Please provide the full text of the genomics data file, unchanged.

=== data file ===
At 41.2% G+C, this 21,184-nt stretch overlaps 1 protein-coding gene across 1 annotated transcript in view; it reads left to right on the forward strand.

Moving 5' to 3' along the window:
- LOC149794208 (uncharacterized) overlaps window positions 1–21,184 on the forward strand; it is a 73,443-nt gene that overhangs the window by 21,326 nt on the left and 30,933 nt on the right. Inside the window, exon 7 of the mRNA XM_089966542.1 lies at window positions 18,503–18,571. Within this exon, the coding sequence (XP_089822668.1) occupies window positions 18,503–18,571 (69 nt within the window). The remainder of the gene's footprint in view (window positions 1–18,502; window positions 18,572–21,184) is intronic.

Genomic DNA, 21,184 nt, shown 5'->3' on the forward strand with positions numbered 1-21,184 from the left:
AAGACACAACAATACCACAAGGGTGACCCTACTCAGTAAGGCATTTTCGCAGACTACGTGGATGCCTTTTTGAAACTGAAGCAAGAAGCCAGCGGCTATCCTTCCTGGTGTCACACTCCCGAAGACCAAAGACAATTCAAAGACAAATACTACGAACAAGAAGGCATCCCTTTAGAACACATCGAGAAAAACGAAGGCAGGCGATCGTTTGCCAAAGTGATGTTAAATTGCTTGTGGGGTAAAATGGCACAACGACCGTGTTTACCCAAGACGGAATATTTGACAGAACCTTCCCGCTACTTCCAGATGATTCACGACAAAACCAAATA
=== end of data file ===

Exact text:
At 41.2% G+C, this 21,184-nt stretch overlaps 1 protein-coding gene across 1 annotated transcript in view; it reads left to right on the forward strand.

Moving 5' to 3' along the window:
- LOC149794208 (uncharacterized) overlaps window positions 1–21,184 on the forward strand; it is a 73,443-nt gene that overhangs the window by 21,326 nt on the left and 30,933 nt on the right. Inside the window, exon 7 of the mRNA XM_089966542.1 lies at window positions 18,503–18,571. Within this exon, the coding sequence (XP_089822668.1) occupies window positions 18,503–18,571 (69 nt within the window). The remainder of the gene's footprint in view (window positions 1–18,502; window positions 18,572–21,184) is intronic.

Genomic DNA, 21,184 nt, shown 5'->3' on the forward strand with positions numbered 1-21,184 from the left:
AAGACACAACAATACCACAAGGGTGACCCTACTCAGTAAGGCATTTTCGCAGACTACGTGGATGCCTTTTTGAAACTGAAGCAAGAAGCCAGCGGCTATCCTTCCTGGTGTCACACTCCCGAAGACCAAAGACAATTCAAAGACAAATACTACGAACAAGAAGGCATCCCTTTAGAACACATCGAGAAAAACGAAGGCAGGCGATCGTTTGCCAAAGTGATGTTAAATTGCTTGTGGGGTAAAATGGCACAACGACCGTGTTTACCCAAGACGGAATATTTGACAGAACCTTCCCGCTACTTCCAGATGATTCACGACAAAACCAAATA